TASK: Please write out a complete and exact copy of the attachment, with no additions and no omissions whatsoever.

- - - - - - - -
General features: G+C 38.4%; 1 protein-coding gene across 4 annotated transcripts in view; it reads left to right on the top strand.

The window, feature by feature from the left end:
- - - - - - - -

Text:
General features: G+C 38.4%; 1 protein-coding gene across 4 annotated transcripts in view; it reads left to right on the top strand.

The window, feature by feature from the left end: